Royal Mail’s controversial sickness incentive scheme, which gives workers who do not take time off sick the chance to win a car or holiday vouchers, is to be run again this summer.
Jon Allen, head of employee relations at the company, said this time round only workers who had not taken a day off sick for a full year would be eligible to win a car, rather than after six months as before.
But there would be many more smaller prizes, such as a holiday or vouchers, for those who managed six months.
While offering rewards had proved a real talking point among staff, it had been just one part of a much wider project, including training for 13,000 managers, more use of online tools and more OH support, Allen stressed.
In six months, sickness absence among the organisation’s 190,000 staff had fallen by 1% to 5.7%, and attendance levels had gone up 11%, meaning 1,000 more workers were turning up each day.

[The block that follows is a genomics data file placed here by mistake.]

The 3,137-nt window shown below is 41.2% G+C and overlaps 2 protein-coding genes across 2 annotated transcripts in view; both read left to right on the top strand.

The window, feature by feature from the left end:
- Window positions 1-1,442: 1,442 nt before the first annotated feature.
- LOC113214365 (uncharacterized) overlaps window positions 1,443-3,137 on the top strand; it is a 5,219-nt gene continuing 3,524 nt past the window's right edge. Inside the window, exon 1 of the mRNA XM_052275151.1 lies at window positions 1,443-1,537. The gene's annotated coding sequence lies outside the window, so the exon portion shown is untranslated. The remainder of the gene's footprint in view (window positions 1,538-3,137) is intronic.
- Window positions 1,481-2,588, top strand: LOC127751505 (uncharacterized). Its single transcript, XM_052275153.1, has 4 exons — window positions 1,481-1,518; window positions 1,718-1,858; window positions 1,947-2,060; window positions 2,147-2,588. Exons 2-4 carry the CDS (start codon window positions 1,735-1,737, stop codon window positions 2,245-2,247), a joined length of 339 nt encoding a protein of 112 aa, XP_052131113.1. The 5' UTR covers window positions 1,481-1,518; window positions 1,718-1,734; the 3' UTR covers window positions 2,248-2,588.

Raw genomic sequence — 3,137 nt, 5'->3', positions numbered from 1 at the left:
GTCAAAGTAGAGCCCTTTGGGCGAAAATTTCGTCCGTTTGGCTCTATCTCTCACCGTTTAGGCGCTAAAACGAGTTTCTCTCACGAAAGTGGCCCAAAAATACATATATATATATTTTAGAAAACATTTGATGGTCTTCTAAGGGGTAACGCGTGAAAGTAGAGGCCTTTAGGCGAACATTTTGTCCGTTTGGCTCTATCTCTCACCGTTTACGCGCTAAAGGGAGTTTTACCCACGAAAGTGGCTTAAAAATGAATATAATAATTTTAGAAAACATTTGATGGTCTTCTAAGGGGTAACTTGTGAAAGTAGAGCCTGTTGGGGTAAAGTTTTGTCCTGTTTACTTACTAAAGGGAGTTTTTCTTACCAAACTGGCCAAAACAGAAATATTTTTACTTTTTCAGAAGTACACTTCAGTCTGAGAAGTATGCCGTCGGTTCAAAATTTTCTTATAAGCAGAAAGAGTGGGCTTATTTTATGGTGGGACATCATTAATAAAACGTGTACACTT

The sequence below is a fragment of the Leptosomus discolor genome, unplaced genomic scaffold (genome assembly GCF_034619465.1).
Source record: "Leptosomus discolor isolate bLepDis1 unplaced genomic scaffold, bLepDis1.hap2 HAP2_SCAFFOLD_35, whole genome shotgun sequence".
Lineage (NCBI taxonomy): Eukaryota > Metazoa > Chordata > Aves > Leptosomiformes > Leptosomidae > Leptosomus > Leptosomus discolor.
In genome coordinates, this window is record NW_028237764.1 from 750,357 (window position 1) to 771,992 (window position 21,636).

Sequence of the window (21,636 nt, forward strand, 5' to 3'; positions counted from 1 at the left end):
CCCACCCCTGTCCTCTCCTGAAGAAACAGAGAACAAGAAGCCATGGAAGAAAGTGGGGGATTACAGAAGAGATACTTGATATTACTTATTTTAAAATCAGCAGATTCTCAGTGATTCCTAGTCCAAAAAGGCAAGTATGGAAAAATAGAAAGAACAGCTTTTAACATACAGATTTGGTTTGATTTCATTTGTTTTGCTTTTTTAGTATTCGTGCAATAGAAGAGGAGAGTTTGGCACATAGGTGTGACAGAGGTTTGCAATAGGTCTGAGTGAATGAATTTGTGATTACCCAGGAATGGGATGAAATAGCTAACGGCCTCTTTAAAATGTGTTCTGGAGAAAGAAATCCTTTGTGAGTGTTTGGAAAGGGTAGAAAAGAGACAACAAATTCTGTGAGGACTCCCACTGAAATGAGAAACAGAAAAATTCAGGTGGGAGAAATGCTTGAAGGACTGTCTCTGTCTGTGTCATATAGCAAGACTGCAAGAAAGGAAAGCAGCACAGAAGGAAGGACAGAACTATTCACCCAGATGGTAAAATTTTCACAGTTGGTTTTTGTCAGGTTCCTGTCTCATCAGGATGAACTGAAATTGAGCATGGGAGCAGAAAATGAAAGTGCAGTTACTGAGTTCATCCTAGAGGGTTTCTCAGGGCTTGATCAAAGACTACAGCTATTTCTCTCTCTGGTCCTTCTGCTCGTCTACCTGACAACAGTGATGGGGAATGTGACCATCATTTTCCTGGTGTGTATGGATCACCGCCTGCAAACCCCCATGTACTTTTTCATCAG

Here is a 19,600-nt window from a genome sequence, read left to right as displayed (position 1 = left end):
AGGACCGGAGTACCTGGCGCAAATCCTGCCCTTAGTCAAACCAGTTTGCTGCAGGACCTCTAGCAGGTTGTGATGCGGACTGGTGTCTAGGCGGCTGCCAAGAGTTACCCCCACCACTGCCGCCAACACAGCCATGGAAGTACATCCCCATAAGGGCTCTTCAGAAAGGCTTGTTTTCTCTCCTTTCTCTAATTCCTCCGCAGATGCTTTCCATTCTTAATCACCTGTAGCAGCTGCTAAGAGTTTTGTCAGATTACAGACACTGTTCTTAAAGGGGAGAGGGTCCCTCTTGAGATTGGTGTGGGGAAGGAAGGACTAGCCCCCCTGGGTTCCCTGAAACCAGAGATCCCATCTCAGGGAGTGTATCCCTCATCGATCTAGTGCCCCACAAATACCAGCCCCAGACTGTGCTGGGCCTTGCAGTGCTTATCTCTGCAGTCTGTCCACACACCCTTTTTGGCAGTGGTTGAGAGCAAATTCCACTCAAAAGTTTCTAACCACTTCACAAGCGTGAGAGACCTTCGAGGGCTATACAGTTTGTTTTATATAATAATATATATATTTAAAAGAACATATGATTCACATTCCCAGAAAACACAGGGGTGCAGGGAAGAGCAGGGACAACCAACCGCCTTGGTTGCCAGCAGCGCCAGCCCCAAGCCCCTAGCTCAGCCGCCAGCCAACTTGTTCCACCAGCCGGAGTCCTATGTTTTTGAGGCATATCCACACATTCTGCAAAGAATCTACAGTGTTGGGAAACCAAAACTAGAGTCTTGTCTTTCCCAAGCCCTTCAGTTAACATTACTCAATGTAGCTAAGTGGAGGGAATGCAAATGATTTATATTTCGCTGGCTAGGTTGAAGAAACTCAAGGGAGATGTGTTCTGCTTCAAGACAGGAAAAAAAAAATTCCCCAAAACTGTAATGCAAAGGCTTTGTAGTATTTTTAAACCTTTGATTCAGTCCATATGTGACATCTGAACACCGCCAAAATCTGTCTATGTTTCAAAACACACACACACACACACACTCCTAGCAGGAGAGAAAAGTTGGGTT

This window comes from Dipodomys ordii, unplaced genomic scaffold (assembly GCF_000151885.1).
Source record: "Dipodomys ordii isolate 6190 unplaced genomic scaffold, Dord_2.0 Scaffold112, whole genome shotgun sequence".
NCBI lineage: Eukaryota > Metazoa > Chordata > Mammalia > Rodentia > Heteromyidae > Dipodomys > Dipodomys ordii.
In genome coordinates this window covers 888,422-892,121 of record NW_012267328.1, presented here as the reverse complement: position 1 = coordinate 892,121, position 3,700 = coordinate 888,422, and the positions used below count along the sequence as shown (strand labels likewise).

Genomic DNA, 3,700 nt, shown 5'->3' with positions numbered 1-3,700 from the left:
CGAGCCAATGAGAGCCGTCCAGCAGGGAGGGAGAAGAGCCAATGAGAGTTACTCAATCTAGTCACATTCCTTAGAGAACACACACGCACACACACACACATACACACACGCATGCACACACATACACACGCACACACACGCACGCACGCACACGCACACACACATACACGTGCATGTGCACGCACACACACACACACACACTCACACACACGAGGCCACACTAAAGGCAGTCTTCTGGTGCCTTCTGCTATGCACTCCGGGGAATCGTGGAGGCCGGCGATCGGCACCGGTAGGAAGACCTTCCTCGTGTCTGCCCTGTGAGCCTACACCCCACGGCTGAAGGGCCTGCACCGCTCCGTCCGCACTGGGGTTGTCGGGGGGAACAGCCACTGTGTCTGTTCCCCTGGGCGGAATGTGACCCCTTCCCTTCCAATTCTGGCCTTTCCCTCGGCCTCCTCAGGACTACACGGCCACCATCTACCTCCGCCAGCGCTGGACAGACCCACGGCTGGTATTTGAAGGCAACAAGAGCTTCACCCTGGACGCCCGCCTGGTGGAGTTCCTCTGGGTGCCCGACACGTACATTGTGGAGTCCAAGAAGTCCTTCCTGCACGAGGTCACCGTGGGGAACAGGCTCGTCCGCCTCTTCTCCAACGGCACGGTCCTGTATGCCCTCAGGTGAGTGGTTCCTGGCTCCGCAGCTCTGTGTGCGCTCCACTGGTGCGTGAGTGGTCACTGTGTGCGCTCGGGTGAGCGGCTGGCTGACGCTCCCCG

During the scheme, 37 workers won a new car, 70 won holiday vouchers, and 90,000 were rewarded with £150 worth of other types of vouchers.
Airports business BAA is also now considering introducing a similar scheme.
However, employers have been warned that without careful planning, following Royal Mail’s example could land them in legal hot water.
Law firm Croner said disgruntled staff could potentially make claims on the basis that they have been treated unfairly merely for exercising their statutory rights to time off sick.
Employers could also open themselves up to discrimination claims on the grounds of disability, sex and even religion, if rewards are given for full attendance without making allowances for legitimate reasons for taking time off, Croner said.
Allen said that in Royal Mail’s case, exemptions had only been made when an absence was due to disability or pregnancy.